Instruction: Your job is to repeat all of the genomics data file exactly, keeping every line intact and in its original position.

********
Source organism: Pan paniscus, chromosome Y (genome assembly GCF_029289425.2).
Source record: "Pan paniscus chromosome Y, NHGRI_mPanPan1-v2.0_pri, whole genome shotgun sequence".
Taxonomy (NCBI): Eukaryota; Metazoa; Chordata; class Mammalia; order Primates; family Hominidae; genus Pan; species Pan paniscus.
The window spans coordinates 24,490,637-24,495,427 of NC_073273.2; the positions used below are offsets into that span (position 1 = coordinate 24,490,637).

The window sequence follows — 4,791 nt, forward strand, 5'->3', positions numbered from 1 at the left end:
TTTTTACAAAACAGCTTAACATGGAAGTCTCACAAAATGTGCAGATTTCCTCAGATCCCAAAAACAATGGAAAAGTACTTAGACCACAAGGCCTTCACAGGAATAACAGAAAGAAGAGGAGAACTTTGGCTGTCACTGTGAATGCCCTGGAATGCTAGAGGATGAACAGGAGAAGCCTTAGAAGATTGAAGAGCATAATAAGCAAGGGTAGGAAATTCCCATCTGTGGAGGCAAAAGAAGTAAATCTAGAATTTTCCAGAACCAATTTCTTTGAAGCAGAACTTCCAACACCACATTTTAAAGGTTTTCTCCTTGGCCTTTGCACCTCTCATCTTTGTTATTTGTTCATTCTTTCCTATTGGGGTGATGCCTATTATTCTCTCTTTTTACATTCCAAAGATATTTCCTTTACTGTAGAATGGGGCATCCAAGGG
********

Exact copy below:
Source organism: Pan paniscus, chromosome Y (genome assembly GCF_029289425.2).
Source record: "Pan paniscus chromosome Y, NHGRI_mPanPan1-v2.0_pri, whole genome shotgun sequence".
Taxonomy (NCBI): Eukaryota; Metazoa; Chordata; class Mammalia; order Primates; family Hominidae; genus Pan; species Pan paniscus.
The window spans coordinates 24,490,637-24,495,427 of NC_073273.2; the positions used below are offsets into that span (position 1 = coordinate 24,490,637).

The window sequence follows — 4,791 nt, forward strand, 5'->3', positions numbered from 1 at the left end:
TTTTTACAAAACAGCTTAACATGGAAGTCTCACAAAATGTGCAGATTTCCTCAGATCCCAAAAACAATGGAAAAGTACTTAGACCACAAGGCCTTCACAGGAATAACAGAAAGAAGAGGAGAACTTTGGCTGTCACTGTGAATGCCCTGGAATGCTAGAGGATGAACAGGAGAAGCCTTAGAAGATTGAAGAGCATAATAAGCAAGGGTAGGAAATTCCCATCTGTGGAGGCAAAAGAAGTAAATCTAGAATTTTCCAGAACCAATTTCTTTGAAGCAGAACTTCCAACACCACATTTTAAAGGTTTTCTCCTTGGCCTTTGCACCTCTCATCTTTGTTATTTGTTCATTCTTTCCTATTGGGGTGATGCCTATTATTCTCTCTTTTTACATTCCAAAGATATTTCCTTTACTGTAGAATGGGGCATCCAAGGG